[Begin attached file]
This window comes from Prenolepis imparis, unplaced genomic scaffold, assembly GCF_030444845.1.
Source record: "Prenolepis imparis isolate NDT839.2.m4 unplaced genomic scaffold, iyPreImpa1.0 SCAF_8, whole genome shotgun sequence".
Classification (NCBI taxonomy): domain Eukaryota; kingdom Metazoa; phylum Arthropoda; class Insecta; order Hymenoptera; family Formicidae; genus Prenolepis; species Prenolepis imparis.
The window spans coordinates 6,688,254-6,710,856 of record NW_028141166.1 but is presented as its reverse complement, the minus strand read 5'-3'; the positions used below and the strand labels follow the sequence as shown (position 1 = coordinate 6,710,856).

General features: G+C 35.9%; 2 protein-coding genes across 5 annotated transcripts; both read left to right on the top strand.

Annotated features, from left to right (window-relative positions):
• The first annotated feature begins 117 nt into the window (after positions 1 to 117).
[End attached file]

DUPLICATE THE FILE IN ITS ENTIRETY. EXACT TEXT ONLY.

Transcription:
This window comes from Prenolepis imparis, unplaced genomic scaffold, assembly GCF_030444845.1.
Source record: "Prenolepis imparis isolate NDT839.2.m4 unplaced genomic scaffold, iyPreImpa1.0 SCAF_8, whole genome shotgun sequence".
Classification (NCBI taxonomy): domain Eukaryota; kingdom Metazoa; phylum Arthropoda; class Insecta; order Hymenoptera; family Formicidae; genus Prenolepis; species Prenolepis imparis.
The window spans coordinates 6,688,254-6,710,856 of record NW_028141166.1 but is presented as its reverse complement, the minus strand read 5'-3'; the positions used below and the strand labels follow the sequence as shown (position 1 = coordinate 6,710,856).

General features: G+C 35.9%; 2 protein-coding genes across 5 annotated transcripts; both read left to right on the top strand.

Annotated features, from left to right (window-relative positions):
• The first annotated feature begins 117 nt into the window (after positions 1 to 117).